A solar-powered plane landed in Brussels on Friday evening after a 12-hour flight from Switzerland, the futuristic aircraft's first international sortie.
The Solar Impulse single-seater prototype took off from Payerne airfield in Switzerland at 8:40 a.m. (0640 GMT; 2:40 a.m. EDT) after a three-hour delay because of strong winds.
The four-engine plane with the wingspan of a Boeing 777 made its 2009 maiden flight in Switzerland and further tests have all taken place there. Last year, it completed a 26-hour non-stop flight that proved the plane can stay aloft at night from the solar energy its 12,000 solar cells soaked up during the day.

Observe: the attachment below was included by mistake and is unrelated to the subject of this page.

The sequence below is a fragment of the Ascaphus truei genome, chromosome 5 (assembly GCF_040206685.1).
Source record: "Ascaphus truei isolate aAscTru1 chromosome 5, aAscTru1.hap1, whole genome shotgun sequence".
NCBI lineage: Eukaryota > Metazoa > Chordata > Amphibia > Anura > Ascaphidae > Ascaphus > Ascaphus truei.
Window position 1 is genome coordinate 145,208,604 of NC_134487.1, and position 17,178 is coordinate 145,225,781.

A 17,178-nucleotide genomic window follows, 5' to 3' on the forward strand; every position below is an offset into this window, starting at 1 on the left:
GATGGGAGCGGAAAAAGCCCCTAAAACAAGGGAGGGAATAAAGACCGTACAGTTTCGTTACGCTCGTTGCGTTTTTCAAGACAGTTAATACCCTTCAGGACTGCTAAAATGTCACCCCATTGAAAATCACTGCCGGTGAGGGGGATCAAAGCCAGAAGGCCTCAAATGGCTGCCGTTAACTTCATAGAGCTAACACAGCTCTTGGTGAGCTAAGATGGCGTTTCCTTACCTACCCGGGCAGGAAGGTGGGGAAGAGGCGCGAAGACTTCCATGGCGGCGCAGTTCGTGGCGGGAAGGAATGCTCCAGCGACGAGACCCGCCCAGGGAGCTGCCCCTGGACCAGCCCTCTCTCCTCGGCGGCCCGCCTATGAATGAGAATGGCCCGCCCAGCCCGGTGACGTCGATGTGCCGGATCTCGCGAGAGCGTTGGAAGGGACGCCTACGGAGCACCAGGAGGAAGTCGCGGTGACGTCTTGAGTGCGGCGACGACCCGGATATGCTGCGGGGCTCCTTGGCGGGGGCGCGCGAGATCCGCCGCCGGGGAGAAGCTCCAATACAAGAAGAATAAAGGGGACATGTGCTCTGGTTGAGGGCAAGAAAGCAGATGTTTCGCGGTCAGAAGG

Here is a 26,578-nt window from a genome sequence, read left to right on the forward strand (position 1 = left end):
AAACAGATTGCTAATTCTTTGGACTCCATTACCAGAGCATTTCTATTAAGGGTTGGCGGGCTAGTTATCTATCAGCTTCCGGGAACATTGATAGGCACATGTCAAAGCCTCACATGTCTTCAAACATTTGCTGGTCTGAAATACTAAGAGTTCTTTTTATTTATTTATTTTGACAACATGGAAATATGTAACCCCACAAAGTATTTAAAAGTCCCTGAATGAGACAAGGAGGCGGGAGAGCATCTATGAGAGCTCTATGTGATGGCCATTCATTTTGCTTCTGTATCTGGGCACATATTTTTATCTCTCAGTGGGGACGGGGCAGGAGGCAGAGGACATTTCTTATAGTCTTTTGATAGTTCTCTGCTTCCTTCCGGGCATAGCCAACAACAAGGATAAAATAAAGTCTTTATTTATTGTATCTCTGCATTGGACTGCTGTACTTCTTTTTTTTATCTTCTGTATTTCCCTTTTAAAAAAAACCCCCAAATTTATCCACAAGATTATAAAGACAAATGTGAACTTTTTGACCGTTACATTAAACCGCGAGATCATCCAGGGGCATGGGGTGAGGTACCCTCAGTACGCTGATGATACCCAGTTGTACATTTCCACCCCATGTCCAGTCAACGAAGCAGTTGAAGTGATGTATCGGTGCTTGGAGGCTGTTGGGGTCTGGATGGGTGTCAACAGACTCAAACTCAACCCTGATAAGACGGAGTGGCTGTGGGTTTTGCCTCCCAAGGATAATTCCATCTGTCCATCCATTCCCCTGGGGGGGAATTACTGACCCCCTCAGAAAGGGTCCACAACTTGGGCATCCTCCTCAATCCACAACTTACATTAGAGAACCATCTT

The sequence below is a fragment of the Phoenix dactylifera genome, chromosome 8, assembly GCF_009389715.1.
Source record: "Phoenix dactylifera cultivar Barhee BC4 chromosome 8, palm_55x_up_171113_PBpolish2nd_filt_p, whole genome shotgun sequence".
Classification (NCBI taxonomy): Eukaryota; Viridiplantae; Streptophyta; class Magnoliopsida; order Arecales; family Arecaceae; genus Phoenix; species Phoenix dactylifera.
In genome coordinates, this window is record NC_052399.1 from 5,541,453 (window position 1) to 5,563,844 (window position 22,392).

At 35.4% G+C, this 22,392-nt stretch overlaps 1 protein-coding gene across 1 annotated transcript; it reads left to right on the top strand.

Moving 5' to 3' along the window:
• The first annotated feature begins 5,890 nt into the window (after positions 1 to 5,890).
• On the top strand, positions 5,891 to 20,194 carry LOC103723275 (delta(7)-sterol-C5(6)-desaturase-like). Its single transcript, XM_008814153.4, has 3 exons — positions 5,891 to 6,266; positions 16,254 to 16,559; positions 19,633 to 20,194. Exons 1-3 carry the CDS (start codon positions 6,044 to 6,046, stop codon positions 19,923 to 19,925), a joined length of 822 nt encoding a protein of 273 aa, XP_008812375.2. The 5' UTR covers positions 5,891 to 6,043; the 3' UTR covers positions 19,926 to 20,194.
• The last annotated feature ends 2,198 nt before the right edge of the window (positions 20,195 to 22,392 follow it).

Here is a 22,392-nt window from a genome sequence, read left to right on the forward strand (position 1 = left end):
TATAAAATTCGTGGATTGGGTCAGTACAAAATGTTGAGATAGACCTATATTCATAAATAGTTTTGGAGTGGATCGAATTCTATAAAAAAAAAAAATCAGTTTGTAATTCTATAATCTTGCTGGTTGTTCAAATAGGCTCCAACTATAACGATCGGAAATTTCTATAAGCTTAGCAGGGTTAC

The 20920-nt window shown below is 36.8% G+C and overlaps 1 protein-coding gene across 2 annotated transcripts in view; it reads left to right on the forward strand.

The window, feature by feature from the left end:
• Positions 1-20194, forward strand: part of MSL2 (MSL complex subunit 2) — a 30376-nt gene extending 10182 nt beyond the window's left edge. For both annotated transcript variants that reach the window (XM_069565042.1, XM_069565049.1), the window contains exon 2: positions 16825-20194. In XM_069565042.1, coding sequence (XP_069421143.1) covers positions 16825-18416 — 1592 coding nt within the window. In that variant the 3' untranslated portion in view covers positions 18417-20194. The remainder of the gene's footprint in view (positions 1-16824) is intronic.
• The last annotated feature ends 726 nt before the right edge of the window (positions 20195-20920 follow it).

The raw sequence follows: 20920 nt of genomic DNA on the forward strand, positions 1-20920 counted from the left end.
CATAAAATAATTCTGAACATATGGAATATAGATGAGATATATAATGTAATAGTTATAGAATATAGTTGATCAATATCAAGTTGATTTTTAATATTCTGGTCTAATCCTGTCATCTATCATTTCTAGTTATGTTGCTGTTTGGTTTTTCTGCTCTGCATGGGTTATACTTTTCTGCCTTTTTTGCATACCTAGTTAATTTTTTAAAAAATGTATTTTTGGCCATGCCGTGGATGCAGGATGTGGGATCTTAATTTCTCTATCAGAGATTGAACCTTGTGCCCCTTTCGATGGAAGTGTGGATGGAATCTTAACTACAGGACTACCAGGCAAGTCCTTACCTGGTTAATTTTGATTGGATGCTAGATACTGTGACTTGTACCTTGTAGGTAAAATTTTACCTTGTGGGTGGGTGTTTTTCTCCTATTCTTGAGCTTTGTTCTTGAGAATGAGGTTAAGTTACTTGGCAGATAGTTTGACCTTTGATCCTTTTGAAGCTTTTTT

The Solar Impulse team, led by pilot Andre Borschberg and adventurer Bertrand Piccard, said Friday's 370-mile (600-kilometer) flight across France, Luxembourg and Belgium posed a new challenge because it required navigation across international air traffic networks.
It is scheduled to fly to France in June where it will be exhibited at the Paris air show.
The plane had to go into a holding pattern when it reached Brussels National Airport, waiting for a break in traffic at the busy airport.
"I feel relieved," Piccard said. "For the last month, my biggest nightmare was ... that the plane would not arrive due to technical problems or due to weather problems."
"We always hoped it would become an ambassador for renewable energy," he said. "In the 20th century, every step of aviation was a historic one (and now) Solar Impulse is also making history."
Belgian Crown Prince Phillipe followed the solar plane in a helicopter, which filmed the approach and landing, and broadcast it live on the team's website.